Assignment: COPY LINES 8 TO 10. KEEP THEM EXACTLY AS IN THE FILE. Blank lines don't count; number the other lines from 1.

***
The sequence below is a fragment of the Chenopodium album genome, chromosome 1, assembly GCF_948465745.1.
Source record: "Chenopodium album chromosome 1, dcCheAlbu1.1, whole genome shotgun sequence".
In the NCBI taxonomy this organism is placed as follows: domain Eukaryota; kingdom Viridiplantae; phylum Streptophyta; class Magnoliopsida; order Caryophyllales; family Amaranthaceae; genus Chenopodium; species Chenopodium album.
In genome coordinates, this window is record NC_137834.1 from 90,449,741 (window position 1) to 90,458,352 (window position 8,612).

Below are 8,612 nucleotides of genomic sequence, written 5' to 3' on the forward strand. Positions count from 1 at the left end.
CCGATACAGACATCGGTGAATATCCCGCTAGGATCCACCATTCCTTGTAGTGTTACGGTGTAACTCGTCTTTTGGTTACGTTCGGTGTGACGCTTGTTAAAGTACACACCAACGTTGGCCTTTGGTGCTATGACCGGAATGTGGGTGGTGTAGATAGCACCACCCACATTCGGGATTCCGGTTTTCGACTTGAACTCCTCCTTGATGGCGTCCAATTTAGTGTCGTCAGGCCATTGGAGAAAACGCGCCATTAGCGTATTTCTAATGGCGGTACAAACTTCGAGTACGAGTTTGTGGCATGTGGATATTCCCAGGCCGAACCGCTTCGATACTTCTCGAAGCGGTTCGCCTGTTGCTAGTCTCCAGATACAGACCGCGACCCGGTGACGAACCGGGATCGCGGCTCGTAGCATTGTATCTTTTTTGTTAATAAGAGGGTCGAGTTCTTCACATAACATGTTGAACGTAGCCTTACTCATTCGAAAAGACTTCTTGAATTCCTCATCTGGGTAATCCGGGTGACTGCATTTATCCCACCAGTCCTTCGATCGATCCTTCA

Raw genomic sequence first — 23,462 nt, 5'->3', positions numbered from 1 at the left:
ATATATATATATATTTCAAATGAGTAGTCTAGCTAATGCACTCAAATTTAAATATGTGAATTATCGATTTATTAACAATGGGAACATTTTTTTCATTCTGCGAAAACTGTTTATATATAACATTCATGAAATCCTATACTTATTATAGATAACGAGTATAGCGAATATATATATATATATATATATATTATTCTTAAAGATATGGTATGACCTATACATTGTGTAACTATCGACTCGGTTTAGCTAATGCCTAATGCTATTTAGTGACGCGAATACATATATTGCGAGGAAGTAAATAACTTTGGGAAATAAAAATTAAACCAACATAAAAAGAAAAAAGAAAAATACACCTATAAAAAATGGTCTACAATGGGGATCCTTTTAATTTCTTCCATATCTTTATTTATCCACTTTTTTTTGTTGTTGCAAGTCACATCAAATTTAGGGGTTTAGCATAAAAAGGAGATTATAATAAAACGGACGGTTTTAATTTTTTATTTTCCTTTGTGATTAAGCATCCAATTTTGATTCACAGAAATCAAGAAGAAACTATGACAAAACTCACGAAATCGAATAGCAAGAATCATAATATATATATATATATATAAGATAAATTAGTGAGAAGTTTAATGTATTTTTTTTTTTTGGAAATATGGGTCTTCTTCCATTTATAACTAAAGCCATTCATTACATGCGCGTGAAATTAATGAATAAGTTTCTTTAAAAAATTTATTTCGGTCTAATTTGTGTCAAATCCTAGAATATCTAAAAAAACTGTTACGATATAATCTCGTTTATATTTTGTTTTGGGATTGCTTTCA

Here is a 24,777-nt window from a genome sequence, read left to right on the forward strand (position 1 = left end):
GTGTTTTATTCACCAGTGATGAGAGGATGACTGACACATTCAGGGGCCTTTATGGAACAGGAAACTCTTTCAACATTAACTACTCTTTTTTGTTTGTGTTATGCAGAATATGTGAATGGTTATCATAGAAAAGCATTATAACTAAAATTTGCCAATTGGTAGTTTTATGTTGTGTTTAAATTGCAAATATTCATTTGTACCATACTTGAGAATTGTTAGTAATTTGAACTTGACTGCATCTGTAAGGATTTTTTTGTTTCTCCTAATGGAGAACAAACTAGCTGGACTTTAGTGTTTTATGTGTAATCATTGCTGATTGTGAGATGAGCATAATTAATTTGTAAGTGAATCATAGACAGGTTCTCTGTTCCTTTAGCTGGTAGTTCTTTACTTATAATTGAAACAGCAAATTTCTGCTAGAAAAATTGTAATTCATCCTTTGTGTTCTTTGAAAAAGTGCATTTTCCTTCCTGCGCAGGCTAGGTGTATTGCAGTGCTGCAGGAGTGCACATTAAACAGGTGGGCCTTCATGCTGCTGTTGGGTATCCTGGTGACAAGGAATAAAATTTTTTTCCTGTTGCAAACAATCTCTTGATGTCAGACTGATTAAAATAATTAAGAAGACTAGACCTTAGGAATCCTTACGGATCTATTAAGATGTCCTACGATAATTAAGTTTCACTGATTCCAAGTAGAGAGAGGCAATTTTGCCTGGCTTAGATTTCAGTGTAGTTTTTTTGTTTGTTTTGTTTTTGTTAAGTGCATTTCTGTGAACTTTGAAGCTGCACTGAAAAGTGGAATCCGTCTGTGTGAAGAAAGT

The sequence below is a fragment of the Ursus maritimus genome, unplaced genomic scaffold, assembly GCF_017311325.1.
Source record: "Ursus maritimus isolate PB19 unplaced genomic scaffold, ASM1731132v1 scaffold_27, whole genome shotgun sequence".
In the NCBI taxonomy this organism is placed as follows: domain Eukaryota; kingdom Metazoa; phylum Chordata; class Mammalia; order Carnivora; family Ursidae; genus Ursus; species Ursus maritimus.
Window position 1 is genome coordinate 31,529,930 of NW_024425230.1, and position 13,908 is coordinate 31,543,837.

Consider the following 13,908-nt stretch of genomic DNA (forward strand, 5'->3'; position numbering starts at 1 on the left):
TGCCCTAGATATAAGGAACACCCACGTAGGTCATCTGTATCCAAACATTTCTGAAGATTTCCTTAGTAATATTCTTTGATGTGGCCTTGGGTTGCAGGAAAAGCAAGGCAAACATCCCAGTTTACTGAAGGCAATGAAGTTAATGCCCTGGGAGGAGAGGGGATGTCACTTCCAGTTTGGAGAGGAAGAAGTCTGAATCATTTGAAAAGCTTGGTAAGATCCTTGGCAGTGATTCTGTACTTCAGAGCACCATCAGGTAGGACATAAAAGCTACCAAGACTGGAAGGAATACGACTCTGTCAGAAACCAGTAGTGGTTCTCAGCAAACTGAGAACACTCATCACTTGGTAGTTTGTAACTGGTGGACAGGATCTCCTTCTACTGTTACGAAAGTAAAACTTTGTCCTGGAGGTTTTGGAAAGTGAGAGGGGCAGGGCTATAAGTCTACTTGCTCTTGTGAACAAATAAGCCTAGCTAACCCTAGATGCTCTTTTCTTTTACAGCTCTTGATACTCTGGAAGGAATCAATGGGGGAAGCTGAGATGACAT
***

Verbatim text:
ATATATATATATATTTCAAATGAGTAGTCTAGCTAATGCACTCAAATTTAAATATGTGAATTATCGATTTATTAACAATGGGAACATTTTTTTCATTCTGCGAAAACTGTTTATATATAACATTCATGAAATCCTATACTTATTATAGATAACGAGTATAGCGAATATATATATATATATATATATATTATTCTTAAAGATATGGTATGACCTATACATTGTGTAACTATCGACTCGGTTTAGCTAATGCCTAATGCTATTTAGTGACGCGAATACATATATTGCGAGGAAGTAAATAACTTTGGGAAATAAAAATTAAACCAACATAAAAAGAAAAAAGAAAAATACACCTATAAAAAATGGTCTACAATGGGGATCCTTTTAATTTCTTCCATATCTTTATTTATCCACTTTTTTTTGTTGTTGCAAGTCACATCAAATTTAGGGGTTTAGCATAAAAAGGAGATTATAATAAAACGGACGGTTTTAATTTTTTATTTTCCTTTGTGATTAAGCATCCAATTTTGATTCACAGAAATCAAGAAGAAACTATGACAAAACTCACGAAATCGAATAGCAAGAATCATAATATATATATATATATATAAGATAAATTAGTGAGAAGTTTAATGTATTTTTTTTTTTTGGAAATATGGGTCTTCTTCCATTTATAACTAAAGCCATTCATTACATGCGCGTGAAATTAATGAATAAGTTTCTTTAAAAAATTTATTTCGGTCTAATTTGTGTCAAATCCTAGAATATCTAAAAAAACTGTTACGATATAATCTCGTTTATATTTTGTTTTGGGATTGCTTTCA

Here is a 24,777-nt window from a genome sequence, read left to right on the forward strand (position 1 = left end):
GTGTTTTATTCACCAGTGATGAGAGGATGACTGACACATTCAGGGGCCTTTATGGAACAGGAAACTCTTTCAACATTAACTACTCTTTTTTGTTTGTGTTATGCAGAATATGTGAATGGTTATCATAGAAAAGCATTATAACTAAAATTTGCCAATTGGTAGTTTTATGTTGTGTTTAAATTGCAAATATTCATTTGTACCATACTTGAGAATTGTTAGTAATTTGAACTTGACTGCATCTGTAAGGATTTTTTTGTTTCTCCTAATGGAGAACAAACTAGCTGGACTTTAGTGTTTTATGTGTAATCATTGCTGATTGTGAGATGAGCATAATTAATTTGTAAGTGAATCATAGACAGGTTCTCTGTTCCTTTAGCTGGTAGTTCTTTACTTATAATTGAAACAGCAAATTTCTGCTAGAAAAATTGTAATTCATCCTTTGTGTTCTTTGAAAAAGTGCATTTTCCTTCCTGCGCAGGCTAGGTGTATTGCAGTGCTGCAGGAGTGCACATTAAACAGGTGGGCCTTCATGCTGCTGTTGGGTATCCTGGTGACAAGGAATAAAATTTTTTTCCTGTTGCAAACAATCTCTTGATGTCAGACTGATTAAAATAATTAAGAAGACTAGACCTTAGGAATCCTTACGGATCTATTAAGATGTCCTACGATAATTAAGTTTCACTGATTCCAAGTAGAGAGAGGCAATTTTGCCTGGCTTAGATTTCAGTGTAGTTTTTTTGTTTGTTTTGTTTTTGTTAAGTGCATTTCTGTGAACTTTGAAGCTGCACTGAAAAGTGGAATCCGTCTGTGTGAAGAAAGT